Have you ever wanted to something so badly, that all your thoughts go into somehow attaining that special treat?  You may have saved and saved your money for days, months, or years, until you had enough money to buy it.  Teaching children how to save is a valuable lesson that they will use throughout their lifetime; saving teaches children hard work, diligence, and to appreciate their possessions.

Author and illustrator of A Chair for my Mother, Vera B. Williams, has created a story that captures the art of saving. The story revolves around a little girl, her mother, and her grandmother as they cope with a life tragedy.  After shopping in town one day, the little girl and her mother come home to see a fire has engulfed their house and ruined all of their goods, including their sofa and chairs.  Their neighbors all help furnish their new home, yet without anywhere to “take a load off my feet,” the little girl, her mother, and grandmother soon come to desire a big, comfy chair in their new home, that they can use to relax.

 Yes, a chair: A wonderful, beautiful, fat, soft armchair.  We will get one covered in velvet with roses all over it.  We are going to get the best chair in the whole world.

Therefore, together the three save all of their money, putting their extra coins into a big glass jar.  The little girl even goes to the Blue Tile Diner where her mother waitresses to earn some money to put in the jar.

 I wash the salts and peppers and fill the ketchups  One time I peeled all the onions for the onion soup.  When I finished, Josephine says, “Good work, honey,” and pays me.  And every time, I put half my money into the jar.

Her mother also puts her tips in the jar and her grandmother buys things on sale in order to add to the jar.   When the jar became so heavy that the little girl can no longer lift it, she helps her mother wrap the coins and exchange them at the bank for dollar bills.  With their money in hand, the three travel to the furniture store in search for the perfect chair.  After hours of searching, they find the chair of their dreams.  Finally, they bring the chair home and enjoy it each day!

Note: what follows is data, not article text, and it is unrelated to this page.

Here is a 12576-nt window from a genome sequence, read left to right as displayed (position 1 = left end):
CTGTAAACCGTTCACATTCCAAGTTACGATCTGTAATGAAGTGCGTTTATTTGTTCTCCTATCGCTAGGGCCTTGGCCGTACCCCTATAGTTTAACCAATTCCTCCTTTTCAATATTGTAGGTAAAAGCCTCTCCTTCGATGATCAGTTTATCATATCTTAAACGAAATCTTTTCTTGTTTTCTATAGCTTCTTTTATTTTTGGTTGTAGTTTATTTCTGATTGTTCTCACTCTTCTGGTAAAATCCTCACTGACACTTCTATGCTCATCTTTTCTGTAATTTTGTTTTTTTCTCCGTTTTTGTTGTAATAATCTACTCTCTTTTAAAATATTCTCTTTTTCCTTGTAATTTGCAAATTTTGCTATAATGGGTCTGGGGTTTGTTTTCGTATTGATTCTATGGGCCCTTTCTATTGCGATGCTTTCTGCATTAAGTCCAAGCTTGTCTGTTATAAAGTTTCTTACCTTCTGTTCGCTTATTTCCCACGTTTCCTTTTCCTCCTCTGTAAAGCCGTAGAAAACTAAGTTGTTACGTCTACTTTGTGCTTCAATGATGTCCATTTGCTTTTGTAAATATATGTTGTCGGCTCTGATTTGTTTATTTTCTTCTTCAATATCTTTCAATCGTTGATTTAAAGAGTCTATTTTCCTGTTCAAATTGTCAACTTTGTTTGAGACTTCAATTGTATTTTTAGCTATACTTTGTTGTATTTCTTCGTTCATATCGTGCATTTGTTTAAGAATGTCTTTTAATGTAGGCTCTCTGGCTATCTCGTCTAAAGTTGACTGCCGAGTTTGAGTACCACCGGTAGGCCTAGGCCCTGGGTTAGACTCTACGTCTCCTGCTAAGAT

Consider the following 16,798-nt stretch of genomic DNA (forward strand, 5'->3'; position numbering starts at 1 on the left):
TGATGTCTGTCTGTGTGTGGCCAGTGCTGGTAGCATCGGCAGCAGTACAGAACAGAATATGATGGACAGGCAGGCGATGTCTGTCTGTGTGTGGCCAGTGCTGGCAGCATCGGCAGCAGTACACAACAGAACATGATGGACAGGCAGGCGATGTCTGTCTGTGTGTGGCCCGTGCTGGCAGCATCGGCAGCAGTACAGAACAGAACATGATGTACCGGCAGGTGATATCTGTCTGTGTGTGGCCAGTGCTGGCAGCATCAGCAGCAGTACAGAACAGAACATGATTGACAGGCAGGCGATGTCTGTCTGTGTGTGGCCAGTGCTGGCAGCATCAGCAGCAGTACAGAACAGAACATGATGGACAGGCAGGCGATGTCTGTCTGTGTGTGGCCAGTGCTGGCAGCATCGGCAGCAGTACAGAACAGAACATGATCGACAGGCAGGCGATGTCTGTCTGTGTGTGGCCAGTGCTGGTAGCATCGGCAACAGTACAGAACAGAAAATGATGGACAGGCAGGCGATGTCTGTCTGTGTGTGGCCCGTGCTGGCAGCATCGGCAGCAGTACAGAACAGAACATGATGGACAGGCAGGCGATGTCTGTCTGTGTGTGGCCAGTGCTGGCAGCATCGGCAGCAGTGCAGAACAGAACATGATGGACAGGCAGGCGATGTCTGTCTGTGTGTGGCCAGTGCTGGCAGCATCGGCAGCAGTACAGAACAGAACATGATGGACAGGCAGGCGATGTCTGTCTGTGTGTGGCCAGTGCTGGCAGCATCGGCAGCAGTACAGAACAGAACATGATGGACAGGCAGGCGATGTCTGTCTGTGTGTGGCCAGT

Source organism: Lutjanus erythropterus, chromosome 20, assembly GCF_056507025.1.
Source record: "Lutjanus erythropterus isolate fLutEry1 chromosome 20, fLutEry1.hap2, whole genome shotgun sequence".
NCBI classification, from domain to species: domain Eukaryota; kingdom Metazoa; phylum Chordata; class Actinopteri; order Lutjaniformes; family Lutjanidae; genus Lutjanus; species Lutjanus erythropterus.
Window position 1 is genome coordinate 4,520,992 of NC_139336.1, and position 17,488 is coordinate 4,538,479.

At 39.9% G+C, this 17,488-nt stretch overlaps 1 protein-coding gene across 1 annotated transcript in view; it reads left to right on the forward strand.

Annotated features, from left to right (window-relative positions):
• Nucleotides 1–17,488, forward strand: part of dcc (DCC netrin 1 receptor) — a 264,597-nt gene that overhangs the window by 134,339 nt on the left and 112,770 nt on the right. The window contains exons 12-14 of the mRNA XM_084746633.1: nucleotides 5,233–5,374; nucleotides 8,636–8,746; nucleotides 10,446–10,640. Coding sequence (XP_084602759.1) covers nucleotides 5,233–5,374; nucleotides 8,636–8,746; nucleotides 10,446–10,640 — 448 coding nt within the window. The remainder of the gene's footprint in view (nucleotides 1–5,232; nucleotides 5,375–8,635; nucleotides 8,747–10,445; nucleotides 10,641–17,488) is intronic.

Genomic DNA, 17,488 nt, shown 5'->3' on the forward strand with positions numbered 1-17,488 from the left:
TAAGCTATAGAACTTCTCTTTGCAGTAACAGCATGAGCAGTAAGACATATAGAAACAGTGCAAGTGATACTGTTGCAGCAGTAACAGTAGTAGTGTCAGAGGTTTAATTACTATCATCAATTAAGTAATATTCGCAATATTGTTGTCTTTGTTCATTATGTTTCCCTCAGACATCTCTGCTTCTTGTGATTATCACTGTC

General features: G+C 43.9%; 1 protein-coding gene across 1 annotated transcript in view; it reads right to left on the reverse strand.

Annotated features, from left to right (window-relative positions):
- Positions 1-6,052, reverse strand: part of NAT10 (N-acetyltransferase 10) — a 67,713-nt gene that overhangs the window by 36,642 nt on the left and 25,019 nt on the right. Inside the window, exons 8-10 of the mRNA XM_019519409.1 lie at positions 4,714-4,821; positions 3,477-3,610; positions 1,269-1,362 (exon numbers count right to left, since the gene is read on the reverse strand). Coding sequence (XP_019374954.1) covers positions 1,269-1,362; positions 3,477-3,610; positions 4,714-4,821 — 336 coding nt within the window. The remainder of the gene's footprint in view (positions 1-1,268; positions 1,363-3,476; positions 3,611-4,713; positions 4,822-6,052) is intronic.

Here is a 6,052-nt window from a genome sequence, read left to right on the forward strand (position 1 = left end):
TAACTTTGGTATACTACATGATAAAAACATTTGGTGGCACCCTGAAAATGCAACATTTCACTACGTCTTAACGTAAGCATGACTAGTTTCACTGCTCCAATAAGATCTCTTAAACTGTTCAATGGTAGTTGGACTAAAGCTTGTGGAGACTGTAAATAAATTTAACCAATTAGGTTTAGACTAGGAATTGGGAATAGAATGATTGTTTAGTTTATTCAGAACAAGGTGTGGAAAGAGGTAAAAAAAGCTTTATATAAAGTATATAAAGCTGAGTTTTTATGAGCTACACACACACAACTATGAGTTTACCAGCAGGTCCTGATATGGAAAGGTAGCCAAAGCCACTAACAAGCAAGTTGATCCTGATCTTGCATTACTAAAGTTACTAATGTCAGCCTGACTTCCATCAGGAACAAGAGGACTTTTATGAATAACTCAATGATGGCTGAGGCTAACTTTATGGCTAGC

Through the use of watercolors, Williams beautifully illustrates the pages of her story.  Using bright imaginative pictures, the story comes alive with emotion, capturing every reader.  Along with the illustrations on each page, Williams outlines the pictures with a corresponding painted border.  The combination of text and illustrations make this book a truly great piece of literature.

Curriculum Connections
A Chair for My Mother
serves as a great book to teach several different themes of economics.  By reading about the little girl working at the Blue Tile Diner, children can learn that people work to earn money to buy things they want (Virginia SOL K.7).  The distinct changes in the amount of coins in the glass jar as the story progresses, stresses that people save money for the future to purchase goods and services (Virginia SOL 1.9).  This story is a great introductory piece of literature that can easily be relate to children’s daily lives.  It may be a good idea to have students practice saving as a class; students can  bring in their extra change each week in hopes to buy something that the whole class can enjoy!

Additional Resources

  • Check out this lesson plan that re-enforces the importance of helping others.  In this lesson, students will make a card for a family who have just arrived to the neighborhood.  Just like the neighbors in A Chair for My Mother, students will learn to help others in a time of need.
  • Use this site to help structure a discussion after reading this book.  A list of comprehension questions as well as other concepts connected to economics are available.